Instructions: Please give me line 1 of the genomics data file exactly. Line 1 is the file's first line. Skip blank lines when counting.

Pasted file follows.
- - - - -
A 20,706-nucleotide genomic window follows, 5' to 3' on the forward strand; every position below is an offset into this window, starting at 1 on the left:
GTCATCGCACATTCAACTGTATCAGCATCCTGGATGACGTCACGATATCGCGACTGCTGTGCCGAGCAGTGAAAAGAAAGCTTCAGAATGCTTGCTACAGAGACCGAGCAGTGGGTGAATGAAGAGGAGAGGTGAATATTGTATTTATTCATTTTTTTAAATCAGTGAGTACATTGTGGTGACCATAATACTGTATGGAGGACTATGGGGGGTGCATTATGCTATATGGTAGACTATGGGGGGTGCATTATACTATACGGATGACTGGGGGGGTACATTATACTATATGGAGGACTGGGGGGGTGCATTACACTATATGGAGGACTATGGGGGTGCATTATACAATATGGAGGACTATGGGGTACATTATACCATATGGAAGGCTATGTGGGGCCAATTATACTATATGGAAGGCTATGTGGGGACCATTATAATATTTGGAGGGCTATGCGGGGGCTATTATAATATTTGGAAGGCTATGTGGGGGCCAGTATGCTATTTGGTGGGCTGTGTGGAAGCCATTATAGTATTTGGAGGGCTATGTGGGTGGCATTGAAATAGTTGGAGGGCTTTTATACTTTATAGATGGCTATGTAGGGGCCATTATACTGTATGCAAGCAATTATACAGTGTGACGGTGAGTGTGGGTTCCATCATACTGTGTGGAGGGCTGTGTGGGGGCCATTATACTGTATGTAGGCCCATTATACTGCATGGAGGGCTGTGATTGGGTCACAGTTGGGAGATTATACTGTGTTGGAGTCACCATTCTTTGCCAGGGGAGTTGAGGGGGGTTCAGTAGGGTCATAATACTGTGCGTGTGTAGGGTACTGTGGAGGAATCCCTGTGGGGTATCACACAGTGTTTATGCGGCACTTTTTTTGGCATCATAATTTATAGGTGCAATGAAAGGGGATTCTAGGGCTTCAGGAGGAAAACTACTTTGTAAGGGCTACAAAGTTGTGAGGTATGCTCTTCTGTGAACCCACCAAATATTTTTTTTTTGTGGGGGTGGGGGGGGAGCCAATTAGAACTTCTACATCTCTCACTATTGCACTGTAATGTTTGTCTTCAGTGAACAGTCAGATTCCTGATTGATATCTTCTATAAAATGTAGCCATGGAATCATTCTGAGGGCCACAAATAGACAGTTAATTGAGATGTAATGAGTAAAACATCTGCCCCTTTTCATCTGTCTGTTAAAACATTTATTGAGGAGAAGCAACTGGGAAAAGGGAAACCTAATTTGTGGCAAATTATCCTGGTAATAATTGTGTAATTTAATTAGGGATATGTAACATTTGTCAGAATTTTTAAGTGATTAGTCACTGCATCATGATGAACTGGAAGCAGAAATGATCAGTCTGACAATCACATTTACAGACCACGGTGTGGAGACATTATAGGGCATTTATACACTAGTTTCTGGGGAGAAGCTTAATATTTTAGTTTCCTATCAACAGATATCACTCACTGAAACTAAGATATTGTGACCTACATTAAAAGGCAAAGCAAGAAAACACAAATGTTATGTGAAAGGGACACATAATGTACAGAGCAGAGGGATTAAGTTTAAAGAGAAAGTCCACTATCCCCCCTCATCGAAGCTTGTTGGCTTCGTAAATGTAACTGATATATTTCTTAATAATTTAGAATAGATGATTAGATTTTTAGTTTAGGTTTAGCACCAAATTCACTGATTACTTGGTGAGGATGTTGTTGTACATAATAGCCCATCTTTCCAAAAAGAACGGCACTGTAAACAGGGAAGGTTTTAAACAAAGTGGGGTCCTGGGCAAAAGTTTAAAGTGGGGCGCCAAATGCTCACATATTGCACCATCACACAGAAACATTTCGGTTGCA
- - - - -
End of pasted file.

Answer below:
A 20,706-nucleotide genomic window follows, 5' to 3' on the forward strand; every position below is an offset into this window, starting at 1 on the left: